School milk comes in many flavours for the 21st century

More than 160 people from 36 countries are attending an international conference on school milk, organized by FAO and funded by the International Dairy Federation. "The aim of the conference is to bring people interested in setting up school milk programmes together, so they can share ideas instead of all sitting at home and reinventing the wheel," said FAO Commodity Specialist Michael Griffin. In many countries, both developed and developing, school milk programmes have been hit or closed by reduced government support.

Milk at school gives children added energy and nutrients, it also helps them develop the healthy habit of drinking milk (FAO Photo 9428)

The idea for the International Conference on School Milk grew out of a question sent to FAO's Dairy Outlook Email List about new packaging for milk for schoolchildren. "The response and the interest expressed in this subject was international," said Griffin. "At every meeting I went to more people approached me about it." Then, at a dairy meeting in Iceland, the Manager of the Milk Producers Association in South Africa offered to host an international conference on the subject. The conference is financially supported by FAO, the South African Milk Producers' Organization and the Swedish packaging company, Tetrapak. In addition, there is a conference registration fee.

One aim of the conference is to look at other forms of funding - subsidies by dairy producers or marketing at full cost, for example - that could give today's children a healthy glass of milk as part of their school day. "School milk programmes have both a nutritional and an educational purpose," Griffin said. "They give children added energy and nutrients, and they also train them in the healthy habit of drinking milk."

School milk around the world

Delegates at the meeting will learn about school milk programmes from around the world. In Portugal, for example, programmes have been running for 20 years and reach more than 99 percent of schoolchildren. Portuguese boys and girls are given semi-skimmed ultra heat-treated (UHT) milk with a chocolate flavour at morning break. The programme is co-funded by the European Union and the Portuguese Government.

In Thailand, free milk in schools has played a key part in promoting milk consumption in the country as a whole. In 1984, per caput milk consumption in Thailand was just two litres a year and dairy farmers marched to Bangkok to protest that they could not sell their produce - 127 tonnes of raw milk a day. In 1997, per caput milk consumption was up to 18 litres a year, a generation of milk-drinkers was out of school and the country had a functioning dairy industry.

In Australia, two states, New South Wales (NSW) and Victoria, have started school milk programmes in response to a variety of factors, including declining milk consumption, surveys that show that many children get less calcium, Vitamin A and riboflavin than they need, and the fact that milk only represents 4 percent of drinks consumed at school. The NSW programme is funded by the state's dairy farmers and supported by every sector of the dairy industry. The programme includes the provision of free refrigeration to school canteens so that milk is always fresh and icy cold - the way children like it.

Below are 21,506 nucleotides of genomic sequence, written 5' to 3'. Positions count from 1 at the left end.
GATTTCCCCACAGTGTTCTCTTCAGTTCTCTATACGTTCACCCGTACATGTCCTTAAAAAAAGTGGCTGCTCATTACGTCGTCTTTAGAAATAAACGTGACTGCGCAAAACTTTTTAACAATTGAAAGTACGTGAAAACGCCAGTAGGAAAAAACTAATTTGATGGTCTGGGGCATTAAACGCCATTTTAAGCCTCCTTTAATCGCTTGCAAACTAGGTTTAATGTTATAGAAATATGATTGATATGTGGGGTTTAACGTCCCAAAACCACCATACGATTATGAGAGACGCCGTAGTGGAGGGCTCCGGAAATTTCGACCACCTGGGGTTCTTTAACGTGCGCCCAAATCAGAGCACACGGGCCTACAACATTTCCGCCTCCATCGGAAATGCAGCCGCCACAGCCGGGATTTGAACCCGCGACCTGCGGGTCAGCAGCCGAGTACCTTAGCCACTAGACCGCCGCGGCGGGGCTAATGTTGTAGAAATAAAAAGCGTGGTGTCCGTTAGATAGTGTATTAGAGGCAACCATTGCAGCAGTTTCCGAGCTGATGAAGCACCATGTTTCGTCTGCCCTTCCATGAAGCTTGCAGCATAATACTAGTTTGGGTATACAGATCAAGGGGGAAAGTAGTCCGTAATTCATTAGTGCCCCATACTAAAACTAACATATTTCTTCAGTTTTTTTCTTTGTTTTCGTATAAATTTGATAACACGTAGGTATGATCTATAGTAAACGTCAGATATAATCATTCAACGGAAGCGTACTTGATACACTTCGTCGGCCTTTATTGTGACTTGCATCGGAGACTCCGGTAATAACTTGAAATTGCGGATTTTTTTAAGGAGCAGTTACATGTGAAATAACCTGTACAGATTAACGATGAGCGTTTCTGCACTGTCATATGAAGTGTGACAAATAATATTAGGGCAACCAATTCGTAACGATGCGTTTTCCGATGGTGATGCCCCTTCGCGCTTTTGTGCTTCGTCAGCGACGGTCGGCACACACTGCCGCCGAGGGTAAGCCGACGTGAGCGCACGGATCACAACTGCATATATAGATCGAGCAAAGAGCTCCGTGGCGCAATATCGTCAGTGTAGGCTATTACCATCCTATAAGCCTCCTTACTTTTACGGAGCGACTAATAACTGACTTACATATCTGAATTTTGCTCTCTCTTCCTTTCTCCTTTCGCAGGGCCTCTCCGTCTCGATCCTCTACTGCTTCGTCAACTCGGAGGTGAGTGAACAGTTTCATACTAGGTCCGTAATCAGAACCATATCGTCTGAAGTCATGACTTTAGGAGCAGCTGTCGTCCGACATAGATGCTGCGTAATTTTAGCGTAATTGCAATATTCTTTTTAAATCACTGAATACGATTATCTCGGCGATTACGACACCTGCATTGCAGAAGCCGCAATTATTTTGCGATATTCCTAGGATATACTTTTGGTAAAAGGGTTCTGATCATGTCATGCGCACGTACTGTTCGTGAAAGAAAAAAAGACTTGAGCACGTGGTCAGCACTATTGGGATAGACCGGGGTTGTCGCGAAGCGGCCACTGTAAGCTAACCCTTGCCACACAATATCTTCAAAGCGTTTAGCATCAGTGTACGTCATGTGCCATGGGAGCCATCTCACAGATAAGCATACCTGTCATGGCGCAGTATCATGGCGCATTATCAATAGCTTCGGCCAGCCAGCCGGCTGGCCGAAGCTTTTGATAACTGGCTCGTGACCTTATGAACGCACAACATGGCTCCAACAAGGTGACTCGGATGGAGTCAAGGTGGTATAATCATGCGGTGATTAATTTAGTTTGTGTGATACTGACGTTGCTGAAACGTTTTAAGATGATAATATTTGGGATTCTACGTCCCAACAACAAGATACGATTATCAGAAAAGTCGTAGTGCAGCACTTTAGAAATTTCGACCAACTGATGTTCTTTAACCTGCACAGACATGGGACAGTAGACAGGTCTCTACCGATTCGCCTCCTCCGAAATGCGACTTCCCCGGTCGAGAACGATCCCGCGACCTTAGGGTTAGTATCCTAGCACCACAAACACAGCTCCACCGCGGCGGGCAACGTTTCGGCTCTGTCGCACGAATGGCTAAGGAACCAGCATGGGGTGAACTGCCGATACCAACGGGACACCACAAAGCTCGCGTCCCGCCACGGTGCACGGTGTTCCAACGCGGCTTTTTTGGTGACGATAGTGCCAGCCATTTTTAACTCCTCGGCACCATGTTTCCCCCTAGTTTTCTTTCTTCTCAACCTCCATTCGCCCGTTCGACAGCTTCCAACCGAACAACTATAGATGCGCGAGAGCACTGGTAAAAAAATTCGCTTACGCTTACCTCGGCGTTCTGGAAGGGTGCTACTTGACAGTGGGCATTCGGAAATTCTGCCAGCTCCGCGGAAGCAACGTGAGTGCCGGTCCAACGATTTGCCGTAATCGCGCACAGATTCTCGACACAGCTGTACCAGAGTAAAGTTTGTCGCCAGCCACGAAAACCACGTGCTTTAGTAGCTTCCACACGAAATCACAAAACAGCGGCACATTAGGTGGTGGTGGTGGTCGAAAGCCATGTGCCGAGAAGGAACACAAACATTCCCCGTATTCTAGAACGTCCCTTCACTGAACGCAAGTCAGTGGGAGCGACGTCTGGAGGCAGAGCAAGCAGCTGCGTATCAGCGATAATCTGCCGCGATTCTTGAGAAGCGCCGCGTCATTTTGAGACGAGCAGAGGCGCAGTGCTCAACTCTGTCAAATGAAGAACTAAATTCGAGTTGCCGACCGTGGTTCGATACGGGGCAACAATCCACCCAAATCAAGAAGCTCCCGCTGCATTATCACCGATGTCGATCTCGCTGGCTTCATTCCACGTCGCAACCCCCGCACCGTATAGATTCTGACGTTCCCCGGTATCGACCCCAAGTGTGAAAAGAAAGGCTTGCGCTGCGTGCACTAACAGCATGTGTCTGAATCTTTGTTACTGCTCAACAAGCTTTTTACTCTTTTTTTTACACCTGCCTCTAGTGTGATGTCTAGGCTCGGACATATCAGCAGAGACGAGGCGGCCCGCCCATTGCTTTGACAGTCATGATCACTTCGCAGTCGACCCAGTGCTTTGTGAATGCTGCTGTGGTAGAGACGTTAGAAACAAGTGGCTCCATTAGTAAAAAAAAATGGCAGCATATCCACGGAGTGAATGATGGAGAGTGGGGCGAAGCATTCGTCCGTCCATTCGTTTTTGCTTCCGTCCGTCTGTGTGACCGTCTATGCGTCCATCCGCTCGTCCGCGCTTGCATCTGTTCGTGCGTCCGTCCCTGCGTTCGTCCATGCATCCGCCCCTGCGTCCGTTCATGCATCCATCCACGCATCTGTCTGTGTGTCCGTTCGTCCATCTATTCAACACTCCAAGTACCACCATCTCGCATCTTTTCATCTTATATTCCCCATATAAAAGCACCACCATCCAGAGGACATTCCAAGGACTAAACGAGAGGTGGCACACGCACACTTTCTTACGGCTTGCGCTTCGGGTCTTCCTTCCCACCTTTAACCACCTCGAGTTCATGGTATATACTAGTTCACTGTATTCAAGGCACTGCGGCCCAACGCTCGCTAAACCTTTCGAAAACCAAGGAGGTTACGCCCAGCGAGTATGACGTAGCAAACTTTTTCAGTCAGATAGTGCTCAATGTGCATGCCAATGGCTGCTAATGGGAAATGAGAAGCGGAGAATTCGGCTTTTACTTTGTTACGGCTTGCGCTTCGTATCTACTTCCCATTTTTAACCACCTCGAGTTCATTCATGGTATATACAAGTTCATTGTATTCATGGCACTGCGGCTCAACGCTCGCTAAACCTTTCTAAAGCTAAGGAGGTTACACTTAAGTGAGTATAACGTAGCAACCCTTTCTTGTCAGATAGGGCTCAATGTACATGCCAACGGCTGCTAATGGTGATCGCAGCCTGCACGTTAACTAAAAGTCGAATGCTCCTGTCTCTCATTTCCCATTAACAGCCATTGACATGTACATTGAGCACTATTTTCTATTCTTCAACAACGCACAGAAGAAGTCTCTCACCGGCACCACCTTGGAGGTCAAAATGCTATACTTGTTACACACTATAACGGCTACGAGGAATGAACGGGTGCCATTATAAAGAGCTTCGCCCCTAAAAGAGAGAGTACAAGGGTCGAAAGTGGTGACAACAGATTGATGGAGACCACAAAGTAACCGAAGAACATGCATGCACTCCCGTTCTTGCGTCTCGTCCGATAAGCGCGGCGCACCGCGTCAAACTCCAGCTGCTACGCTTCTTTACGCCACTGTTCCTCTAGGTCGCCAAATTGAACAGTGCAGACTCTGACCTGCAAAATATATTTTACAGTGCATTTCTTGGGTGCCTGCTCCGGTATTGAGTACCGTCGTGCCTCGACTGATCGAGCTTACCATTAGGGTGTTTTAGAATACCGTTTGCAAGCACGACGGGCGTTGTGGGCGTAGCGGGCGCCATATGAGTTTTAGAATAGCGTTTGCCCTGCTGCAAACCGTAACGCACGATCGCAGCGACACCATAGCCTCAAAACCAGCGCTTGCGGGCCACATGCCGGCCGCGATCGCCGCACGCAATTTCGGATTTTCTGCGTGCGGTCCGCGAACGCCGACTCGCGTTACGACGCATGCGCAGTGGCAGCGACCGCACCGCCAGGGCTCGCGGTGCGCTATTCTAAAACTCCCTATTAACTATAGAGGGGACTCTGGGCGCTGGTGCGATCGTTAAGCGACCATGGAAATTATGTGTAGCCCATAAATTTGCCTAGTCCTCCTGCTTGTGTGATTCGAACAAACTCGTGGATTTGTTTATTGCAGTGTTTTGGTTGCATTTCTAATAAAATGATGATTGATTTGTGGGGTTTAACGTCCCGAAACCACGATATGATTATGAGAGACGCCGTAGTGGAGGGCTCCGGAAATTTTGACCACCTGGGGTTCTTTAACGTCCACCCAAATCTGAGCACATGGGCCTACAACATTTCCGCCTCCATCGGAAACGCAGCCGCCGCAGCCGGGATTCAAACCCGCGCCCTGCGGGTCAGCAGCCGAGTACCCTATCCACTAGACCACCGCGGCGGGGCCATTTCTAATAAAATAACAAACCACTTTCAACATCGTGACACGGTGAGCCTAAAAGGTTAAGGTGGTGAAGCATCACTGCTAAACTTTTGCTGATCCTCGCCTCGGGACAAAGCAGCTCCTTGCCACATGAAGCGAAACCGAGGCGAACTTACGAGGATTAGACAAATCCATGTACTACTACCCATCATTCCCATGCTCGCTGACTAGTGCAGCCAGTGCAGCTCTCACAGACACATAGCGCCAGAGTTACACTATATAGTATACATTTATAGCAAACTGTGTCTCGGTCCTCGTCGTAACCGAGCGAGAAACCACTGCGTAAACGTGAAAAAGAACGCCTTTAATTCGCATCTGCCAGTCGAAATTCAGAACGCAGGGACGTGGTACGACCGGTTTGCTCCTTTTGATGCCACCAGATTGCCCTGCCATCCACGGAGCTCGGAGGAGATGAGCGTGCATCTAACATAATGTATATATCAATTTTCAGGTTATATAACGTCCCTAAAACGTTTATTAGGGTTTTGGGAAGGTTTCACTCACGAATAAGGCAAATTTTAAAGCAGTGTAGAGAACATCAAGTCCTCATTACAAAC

Milk is good for growth and for later life

Milk is good for children in many ways - providing energy and protein for healthy growth and development as well as essential nutrients for bone and teeth formation. A report prepared for the conference says that scientific evidence is also building up to show that calcium, magnesium and potassium - which are all present in considerable amounts in milk and milk products - have a positive effect on blood pressure and help reduce the risk of hypertension.

The report also says that connections are being made between some of the nutrients present in dairy products and a reduction in the risk of dental caries and osteoporosis in later life. A two-year study on English schoolchildren showed that the only difference in the diets of children without dental caries and those with dental decay was that the first group was consuming twice as much cheese a day as the second group.

Educational games and competitions, cartoon characters and promotional gifts are all part of the school milk programmes of the 90s. Everything from T- shirts and sun-hats to inflatable Jersey cows are used to appeal to children. In most schools, plain white milk is just one of a range of flavours on offer - and banana, chocolate and strawberry are often the more popular.

29 October 1998

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